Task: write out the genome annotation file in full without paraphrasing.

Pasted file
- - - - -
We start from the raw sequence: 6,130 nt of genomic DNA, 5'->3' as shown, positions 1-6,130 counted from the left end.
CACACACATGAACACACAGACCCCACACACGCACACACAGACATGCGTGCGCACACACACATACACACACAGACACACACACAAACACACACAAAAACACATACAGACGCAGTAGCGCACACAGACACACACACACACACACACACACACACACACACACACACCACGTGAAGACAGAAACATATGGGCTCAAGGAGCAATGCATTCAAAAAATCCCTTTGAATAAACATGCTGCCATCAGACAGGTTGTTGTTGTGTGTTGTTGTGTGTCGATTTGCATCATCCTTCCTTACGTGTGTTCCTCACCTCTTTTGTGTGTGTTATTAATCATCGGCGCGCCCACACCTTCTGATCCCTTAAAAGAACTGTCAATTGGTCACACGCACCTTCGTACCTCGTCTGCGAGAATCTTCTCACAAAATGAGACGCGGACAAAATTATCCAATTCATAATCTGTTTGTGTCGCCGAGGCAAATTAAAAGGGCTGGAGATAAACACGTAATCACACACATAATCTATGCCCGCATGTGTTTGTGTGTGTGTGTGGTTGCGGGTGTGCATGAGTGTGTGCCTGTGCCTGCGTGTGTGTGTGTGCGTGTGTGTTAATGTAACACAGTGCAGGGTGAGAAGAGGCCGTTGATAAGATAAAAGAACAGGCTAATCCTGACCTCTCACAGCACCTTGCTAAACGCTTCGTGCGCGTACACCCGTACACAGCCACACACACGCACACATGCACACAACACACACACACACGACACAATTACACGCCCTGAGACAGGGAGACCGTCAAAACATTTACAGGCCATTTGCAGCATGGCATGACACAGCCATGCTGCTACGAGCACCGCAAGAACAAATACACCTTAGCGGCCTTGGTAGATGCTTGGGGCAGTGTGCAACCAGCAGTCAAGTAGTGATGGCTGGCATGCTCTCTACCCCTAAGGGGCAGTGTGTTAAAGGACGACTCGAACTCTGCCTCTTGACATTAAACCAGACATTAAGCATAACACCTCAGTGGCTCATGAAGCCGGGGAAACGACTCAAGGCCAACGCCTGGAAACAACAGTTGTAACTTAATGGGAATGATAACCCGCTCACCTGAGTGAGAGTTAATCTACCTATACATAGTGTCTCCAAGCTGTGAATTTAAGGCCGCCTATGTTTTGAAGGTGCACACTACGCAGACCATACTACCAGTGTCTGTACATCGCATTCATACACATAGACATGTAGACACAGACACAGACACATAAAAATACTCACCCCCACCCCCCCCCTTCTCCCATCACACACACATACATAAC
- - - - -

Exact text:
We start from the raw sequence: 6,130 nt of genomic DNA, 5'->3' as shown, positions 1-6,130 counted from the left end.
CACACACATGAACACACAGACCCCACACACGCACACACAGACATGCGTGCGCACACACACATACACACACAGACACACACACAAACACACACAAAAACACATACAGACGCAGTAGCGCACACAGACACACACACACACACACACACACACACACACACACACACCACGTGAAGACAGAAACATATGGGCTCAAGGAGCAATGCATTCAAAAAATCCCTTTGAATAAACATGCTGCCATCAGACAGGTTGTTGTTGTGTGTTGTTGTGTGTCGATTTGCATCATCCTTCCTTACGTGTGTTCCTCACCTCTTTTGTGTGTGTTATTAATCATCGGCGCGCCCACACCTTCTGATCCCTTAAAAGAACTGTCAATTGGTCACACGCACCTTCGTACCTCGTCTGCGAGAATCTTCTCACAAAATGAGACGCGGACAAAATTATCCAATTCATAATCTGTTTGTGTCGCCGAGGCAAATTAAAAGGGCTGGAGATAAACACGTAATCACACACATAATCTATGCCCGCATGTGTTTGTGTGTGTGTGTGGTTGCGGGTGTGCATGAGTGTGTGCCTGTGCCTGCGTGTGTGTGTGTGCGTGTGTGTTAATGTAACACAGTGCAGGGTGAGAAGAGGCCGTTGATAAGATAAAAGAACAGGCTAATCCTGACCTCTCACAGCACCTTGCTAAACGCTTCGTGCGCGTACACCCGTACACAGCCACACACACGCACACATGCACACAACACACACACACACGACACAATTACACGCCCTGAGACAGGGAGACCGTCAAAACATTTACAGGCCATTTGCAGCATGGCATGACACAGCCATGCTGCTACGAGCACCGCAAGAACAAATACACCTTAGCGGCCTTGGTAGATGCTTGGGGCAGTGTGCAACCAGCAGTCAAGTAGTGATGGCTGGCATGCTCTCTACCCCTAAGGGGCAGTGTGTTAAAGGACGACTCGAACTCTGCCTCTTGACATTAAACCAGACATTAAGCATAACACCTCAGTGGCTCATGAAGCCGGGGAAACGACTCAAGGCCAACGCCTGGAAACAACAGTTGTAACTTAATGGGAATGATAACCCGCTCACCTGAGTGAGAGTTAATCTACCTATACATAGTGTCTCCAAGCTGTGAATTTAAGGCCGCCTATGTTTTGAAGGTGCACACTACGCAGACCATACTACCAGTGTCTGTACATCGCATTCATACACATAGACATGTAGACACAGACACAGACACATAAAAATACTCACCCCCACCCCCCCCCTTCTCCCATCACACACACATACATAAC